R-bar Stool
Canada / USA, 1972
Frank Gehry

Easy Edges, Inc.
Cardboard, masonite
12 × 17 × 29¾”

Frank Gehry was born on February 28, 1929 in Toronto, Canada. His family moved to Los Angeles where Gehry would attend the University of Southern California earning his bachelor degree in architecture in 1954. In 1956 Gehry moved to Cambridge, Massachusetts to study city planning at the Harvard Graduate School of Design where he completed only two years of the program before returning to Los Angeles. Back in California, Gehry worked for Hideo Sasaki, Pereira & Luckman, Victor Gruen & Associates and André Remondet before starting his own firm, Frank Gehry and Associates in 1962.

Early projects in his career, such as his Easy Edges furniture line (1969-1973) comprised of chairs, stools and tables made of stacked corrugated cardboard, and his 1978 remodel of his Santa Monica residence using industrial items such as chain-link fencing, corrugated metal, wire-reinforced glass and plywood exhibit Gehry’s innovative use of materials and originality in form. By the 1980s Gehry was established in the field and in 1989 he was awarded the Pritzker Architecture Prize for his experimental and extraordinary approach to design. Gehry rose to fame with important structures and projects such as the Guggenheim Museum, Bilbao (1997) and the Walt Disney Concert Hall, Los Angeles (2003). Today Gehry is well-known for his distinct, artistic style. —Wright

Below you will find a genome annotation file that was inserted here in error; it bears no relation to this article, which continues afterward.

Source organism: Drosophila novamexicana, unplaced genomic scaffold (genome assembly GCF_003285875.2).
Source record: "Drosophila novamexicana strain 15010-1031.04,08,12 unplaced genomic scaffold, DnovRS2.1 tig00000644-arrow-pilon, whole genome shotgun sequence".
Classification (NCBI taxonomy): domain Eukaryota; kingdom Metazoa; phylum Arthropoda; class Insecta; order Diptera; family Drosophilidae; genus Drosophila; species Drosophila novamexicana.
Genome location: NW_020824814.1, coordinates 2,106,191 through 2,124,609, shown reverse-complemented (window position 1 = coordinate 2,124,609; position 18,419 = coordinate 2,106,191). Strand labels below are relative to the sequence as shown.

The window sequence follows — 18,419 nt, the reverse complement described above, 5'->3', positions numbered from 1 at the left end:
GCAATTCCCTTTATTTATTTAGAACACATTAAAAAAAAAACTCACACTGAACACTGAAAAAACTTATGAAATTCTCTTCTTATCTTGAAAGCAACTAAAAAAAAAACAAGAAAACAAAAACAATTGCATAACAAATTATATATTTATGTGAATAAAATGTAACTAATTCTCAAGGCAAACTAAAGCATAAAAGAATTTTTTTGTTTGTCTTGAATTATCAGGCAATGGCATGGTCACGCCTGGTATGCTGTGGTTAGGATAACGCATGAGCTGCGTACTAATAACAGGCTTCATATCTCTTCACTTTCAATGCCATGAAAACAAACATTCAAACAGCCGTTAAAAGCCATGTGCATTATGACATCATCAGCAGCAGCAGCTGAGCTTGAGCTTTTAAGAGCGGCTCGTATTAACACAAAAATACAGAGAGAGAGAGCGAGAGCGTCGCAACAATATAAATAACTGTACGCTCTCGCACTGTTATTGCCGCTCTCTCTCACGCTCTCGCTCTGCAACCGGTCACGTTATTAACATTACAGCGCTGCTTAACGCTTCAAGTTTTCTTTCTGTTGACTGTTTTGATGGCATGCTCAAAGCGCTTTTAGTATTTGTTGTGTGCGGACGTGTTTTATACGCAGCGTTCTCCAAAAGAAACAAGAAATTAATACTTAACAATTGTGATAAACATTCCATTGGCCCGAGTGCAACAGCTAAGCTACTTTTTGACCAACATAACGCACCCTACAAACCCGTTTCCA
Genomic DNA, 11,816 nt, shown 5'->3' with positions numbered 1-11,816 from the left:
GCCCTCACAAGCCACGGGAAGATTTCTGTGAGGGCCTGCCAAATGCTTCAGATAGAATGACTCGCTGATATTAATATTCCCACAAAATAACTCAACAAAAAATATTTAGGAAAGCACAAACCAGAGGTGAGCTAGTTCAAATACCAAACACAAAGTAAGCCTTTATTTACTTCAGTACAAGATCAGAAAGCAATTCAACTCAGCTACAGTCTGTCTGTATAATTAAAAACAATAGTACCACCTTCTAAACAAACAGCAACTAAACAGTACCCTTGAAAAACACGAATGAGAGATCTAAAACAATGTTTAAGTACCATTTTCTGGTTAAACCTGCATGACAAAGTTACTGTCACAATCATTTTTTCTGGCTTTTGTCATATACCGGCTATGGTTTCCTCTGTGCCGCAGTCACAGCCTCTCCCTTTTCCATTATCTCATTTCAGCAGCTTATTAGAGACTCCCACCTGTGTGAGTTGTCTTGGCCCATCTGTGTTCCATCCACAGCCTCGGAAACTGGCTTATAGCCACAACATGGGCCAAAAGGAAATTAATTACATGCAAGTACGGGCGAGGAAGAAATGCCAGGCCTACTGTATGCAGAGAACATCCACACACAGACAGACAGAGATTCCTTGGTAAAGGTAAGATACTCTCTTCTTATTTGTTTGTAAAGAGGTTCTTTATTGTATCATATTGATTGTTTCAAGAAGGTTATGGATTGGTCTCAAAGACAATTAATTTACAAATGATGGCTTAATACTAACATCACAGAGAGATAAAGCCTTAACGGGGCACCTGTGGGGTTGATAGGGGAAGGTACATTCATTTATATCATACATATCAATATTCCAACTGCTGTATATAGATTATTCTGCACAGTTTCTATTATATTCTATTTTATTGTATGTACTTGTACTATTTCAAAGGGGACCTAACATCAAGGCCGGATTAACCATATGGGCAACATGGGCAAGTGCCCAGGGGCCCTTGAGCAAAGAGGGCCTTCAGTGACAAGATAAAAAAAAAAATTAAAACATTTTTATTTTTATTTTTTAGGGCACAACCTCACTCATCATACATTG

These R-bar stools are some of the earliest examples produced on the east coast. This pair comes from the collection of Jim Schnitzius, salesman for Western Kraft East, the company that sold the corrugated cardboard to Easy Edges. He acquired these directly from the production floor in Cherry Hill, New Jersey and they have remained in his collection until now.

Frank Gehry, seated on the right, with an R-bar stool at his Fantasy Bar.

"Easy Edges furniture is not only beautiful, practical and inexpensive, but it is easy to live with and easy to care for. In a test of strength three bar stools supported a Volkswagen easily." —Easy Edges manufacturer's catalog, 1972

(Photo: Wright)